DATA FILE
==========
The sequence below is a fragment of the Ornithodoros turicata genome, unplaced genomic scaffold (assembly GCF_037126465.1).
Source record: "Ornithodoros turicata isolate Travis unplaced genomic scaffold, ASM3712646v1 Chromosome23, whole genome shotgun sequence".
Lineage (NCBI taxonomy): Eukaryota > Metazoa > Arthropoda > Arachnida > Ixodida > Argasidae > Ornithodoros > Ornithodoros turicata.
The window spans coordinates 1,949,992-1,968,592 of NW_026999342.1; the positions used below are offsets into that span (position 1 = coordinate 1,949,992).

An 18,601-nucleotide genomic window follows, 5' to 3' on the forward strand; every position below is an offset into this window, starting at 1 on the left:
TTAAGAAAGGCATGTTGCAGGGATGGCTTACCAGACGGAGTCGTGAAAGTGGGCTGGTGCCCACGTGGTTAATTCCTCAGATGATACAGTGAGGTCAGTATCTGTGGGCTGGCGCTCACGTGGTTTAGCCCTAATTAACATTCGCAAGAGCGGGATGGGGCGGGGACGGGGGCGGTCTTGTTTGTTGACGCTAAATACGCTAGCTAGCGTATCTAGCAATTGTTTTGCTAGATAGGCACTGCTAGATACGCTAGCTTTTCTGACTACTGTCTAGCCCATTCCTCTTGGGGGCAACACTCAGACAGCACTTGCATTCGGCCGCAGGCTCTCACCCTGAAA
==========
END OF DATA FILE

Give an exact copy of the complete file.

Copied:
The sequence below is a fragment of the Ornithodoros turicata genome, unplaced genomic scaffold (assembly GCF_037126465.1).
Source record: "Ornithodoros turicata isolate Travis unplaced genomic scaffold, ASM3712646v1 Chromosome23, whole genome shotgun sequence".
Lineage (NCBI taxonomy): Eukaryota > Metazoa > Arthropoda > Arachnida > Ixodida > Argasidae > Ornithodoros > Ornithodoros turicata.
The window spans coordinates 1,949,992-1,968,592 of NW_026999342.1; the positions used below are offsets into that span (position 1 = coordinate 1,949,992).

An 18,601-nucleotide genomic window follows, 5' to 3' on the forward strand; every position below is an offset into this window, starting at 1 on the left:
TTAAGAAAGGCATGTTGCAGGGATGGCTTACCAGACGGAGTCGTGAAAGTGGGCTGGTGCCCACGTGGTTAATTCCTCAGATGATACAGTGAGGTCAGTATCTGTGGGCTGGCGCTCACGTGGTTTAGCCCTAATTAACATTCGCAAGAGCGGGATGGGGCGGGGACGGGGGCGGTCTTGTTTGTTGACGCTAAATACGCTAGCTAGCGTATCTAGCAATTGTTTTGCTAGATAGGCACTGCTAGATACGCTAGCTTTTCTGACTACTGTCTAGCCCATTCCTCTTGGGGGCAACACTCAGACAGCACTTGCATTCGGCCGCAGGCTCTCACCCTGAAA